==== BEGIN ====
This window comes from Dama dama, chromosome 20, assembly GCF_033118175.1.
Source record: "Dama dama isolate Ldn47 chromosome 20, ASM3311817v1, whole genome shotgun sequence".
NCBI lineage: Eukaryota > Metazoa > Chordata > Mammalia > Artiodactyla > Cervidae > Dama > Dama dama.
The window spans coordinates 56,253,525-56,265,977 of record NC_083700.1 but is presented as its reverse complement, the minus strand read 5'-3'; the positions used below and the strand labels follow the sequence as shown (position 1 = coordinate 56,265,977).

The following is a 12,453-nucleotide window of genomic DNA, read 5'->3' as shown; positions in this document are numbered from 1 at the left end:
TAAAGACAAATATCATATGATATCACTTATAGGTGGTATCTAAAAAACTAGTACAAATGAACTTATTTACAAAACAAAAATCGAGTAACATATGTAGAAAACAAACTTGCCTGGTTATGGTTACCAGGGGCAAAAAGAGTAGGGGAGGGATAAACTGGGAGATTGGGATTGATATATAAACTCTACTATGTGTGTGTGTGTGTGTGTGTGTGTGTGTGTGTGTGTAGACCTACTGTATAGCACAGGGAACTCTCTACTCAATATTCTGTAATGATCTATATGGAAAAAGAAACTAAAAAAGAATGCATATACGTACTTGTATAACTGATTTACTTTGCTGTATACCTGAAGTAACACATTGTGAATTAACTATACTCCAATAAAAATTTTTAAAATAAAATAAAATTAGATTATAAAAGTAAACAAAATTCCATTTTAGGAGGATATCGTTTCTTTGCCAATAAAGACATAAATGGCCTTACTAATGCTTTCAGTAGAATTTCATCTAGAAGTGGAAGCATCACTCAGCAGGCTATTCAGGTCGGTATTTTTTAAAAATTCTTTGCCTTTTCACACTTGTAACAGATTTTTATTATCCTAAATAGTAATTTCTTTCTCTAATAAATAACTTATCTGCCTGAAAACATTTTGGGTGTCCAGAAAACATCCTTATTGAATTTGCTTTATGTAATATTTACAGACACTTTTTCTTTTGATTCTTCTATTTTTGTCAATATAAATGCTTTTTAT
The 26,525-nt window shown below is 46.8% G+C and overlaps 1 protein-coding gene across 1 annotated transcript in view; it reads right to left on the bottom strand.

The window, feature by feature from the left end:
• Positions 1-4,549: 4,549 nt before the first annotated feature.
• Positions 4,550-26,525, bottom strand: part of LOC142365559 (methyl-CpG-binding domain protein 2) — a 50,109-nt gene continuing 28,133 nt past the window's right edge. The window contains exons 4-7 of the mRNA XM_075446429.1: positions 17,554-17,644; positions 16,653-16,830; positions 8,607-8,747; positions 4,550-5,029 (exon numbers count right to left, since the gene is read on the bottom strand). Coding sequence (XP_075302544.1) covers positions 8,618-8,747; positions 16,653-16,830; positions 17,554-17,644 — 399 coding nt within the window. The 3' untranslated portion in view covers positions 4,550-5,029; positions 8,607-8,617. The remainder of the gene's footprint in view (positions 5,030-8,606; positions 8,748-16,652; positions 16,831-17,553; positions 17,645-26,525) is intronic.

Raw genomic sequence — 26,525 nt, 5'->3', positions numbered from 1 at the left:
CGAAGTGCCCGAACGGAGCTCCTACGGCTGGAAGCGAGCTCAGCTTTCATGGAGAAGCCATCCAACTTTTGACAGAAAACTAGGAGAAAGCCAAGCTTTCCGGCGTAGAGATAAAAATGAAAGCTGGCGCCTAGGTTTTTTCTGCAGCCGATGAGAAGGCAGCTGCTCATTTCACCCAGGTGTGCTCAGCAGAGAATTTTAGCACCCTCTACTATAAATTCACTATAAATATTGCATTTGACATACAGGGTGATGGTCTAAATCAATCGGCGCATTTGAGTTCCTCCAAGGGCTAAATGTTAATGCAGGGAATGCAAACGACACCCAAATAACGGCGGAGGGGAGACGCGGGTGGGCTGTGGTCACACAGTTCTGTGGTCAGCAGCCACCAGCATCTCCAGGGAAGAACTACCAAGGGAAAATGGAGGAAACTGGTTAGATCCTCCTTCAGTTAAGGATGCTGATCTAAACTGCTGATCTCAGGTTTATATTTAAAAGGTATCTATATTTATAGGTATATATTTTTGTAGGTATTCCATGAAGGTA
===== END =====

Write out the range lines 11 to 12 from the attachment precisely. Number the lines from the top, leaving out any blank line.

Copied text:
Raw genomic sequence — 26,525 nt, 5'->3', positions numbered from 1 at the left:
CGAAGTGCCCGAACGGAGCTCCTACGGCTGGAAGCGAGCTCAGCTTTCATGGAGAAGCCATCCAACTTTTGACAGAAAACTAGGAGAAAGCCAAGCTTTCCGGCGTAGAGATAAAAATGAAAGCTGGCGCCTAGGTTTTTTCTGCAGCCGATGAGAAGGCAGCTGCTCATTTCACCCAGGTGTGCTCAGCAGAGAATTTTAGCACCCTCTACTATAAATTCACTATAAATATTGCATTTGACATACAGGGTGATGGTCTAAATCAATCGGCGCATTTGAGTTCCTCCAAGGGCTAAATGTTAATGCAGGGAATGCAAACGACACCCAAATAACGGCGGAGGGGAGACGCGGGTGGGCTGTGGTCACACAGTTCTGTGGTCAGCAGCCACCAGCATCTCCAGGGAAGAACTACCAAGGGAAAATGGAGGAAACTGGTTAGATCCTCCTTCAGTTAAGGATGCTGATCTAAACTGCTGATCTCAGGTTTATATTTAAAAGGTATCTATATTTATAGGTATATATTTTTGTAGGTATTCCATGAAGGTA